Another example is a person who was raised to fear their own anger — whether because they learned that they will hurt or lose others, or because they were hurt or abused in return from showing anger. This person may unconsciously avoid feeling anger, or hold it in. When a situation presents where feeling anger would be appropriate, the learned response is to disconnect from it and possibly even try to cater to others instead in order to keep them closer. This piece of emotional disconnect causes the energy from the stored anger to go elsewhere, and can result in physical symptoms over time.

Imagine a time you’ve had an intense feeling/emotion that you’ve had to hold inside, and consider what it was like to feel this. Now imagine doing this daily, since childhood, for years and years. The energy needs to go somewhere. When this happens it causes symptoms. For some people it can be gastrointestinal issues, general anxiety, depression chronic fatigue, etc. For others it can be headaches and migraines (as well as depression, anxiety, etc.).

When the Internal Migraine Environment becomes more understood for each person, it becomes more possible to make changes that can create more distance between a person and their migraine threshold. It’s also worth mentioning that recent developments in neuroscience show that certain kinds of psychotherapy can rewire neural pathways — meaning one isn’t doomed to their long-time struggles. While this isn’t meant to be a cure, as there is no cure for migraines at this point in time, I’ve seen many people able to reduce the frequency of their attacks as their migraine environment is understood, and the emotions that come with the migraine are learned to be managed in a more healthy manner.

 

 

Migraines: Your Internal Migraine Environment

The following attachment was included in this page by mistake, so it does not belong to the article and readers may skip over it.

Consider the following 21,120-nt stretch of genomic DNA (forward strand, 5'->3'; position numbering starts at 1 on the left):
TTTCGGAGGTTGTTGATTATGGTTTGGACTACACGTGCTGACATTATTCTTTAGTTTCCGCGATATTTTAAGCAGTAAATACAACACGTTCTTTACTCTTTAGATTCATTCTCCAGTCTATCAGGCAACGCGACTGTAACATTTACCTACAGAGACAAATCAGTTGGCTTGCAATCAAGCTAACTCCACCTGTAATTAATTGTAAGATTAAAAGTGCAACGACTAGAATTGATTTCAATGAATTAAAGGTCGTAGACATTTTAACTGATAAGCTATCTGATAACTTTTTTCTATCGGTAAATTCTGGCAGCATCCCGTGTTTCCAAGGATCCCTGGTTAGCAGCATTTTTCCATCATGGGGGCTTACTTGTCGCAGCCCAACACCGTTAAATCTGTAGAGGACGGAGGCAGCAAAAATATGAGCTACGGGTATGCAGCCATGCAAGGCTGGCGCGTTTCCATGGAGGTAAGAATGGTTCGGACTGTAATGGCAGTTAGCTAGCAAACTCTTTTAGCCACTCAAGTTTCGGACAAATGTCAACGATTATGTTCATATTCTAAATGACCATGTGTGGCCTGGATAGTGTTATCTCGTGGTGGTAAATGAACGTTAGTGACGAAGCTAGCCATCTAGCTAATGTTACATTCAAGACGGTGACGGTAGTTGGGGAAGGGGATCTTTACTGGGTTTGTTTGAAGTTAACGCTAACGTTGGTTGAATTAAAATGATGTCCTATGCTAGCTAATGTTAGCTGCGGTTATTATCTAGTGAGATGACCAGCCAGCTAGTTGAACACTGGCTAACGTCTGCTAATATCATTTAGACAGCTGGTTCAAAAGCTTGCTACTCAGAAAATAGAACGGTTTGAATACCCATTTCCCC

Nathan Feiles, MSW, LCSW-R

Nathan Feiles is a psychotherapist in private practice in New York City. He also provides online coaching nationally and internationally. In his practice, Nathan specializes in anxiety issues, relationship struggles, commitment issues, fear of flying (specialized method), decision-making, creative blocks, depression, and migraines. For more information about Nathan Feiles’s work, including a complete list of services, please visit his website at http://www.nathanfeiles.com

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APA Reference
Feiles, N. (2017). Migraines: Your Internal Migraine Environment. Psych Central. Retrieved on December 10, 2019, from https://blogs.psychcentral.com/relationships-balance/2016/05/13/migraines-your-internal-migraine-environment/

 

Last updated: 14 Dec 2017
Statement of review: Psych Central does not review the content that appears in our blog network (blogs.psychcentral.com) prior to publication. All opinions expressed herein are exclusively those of the author alone, and do not reflect the views of the editorial staff or management of Psych Central. Published on PsychCentral.com. All rights reserved.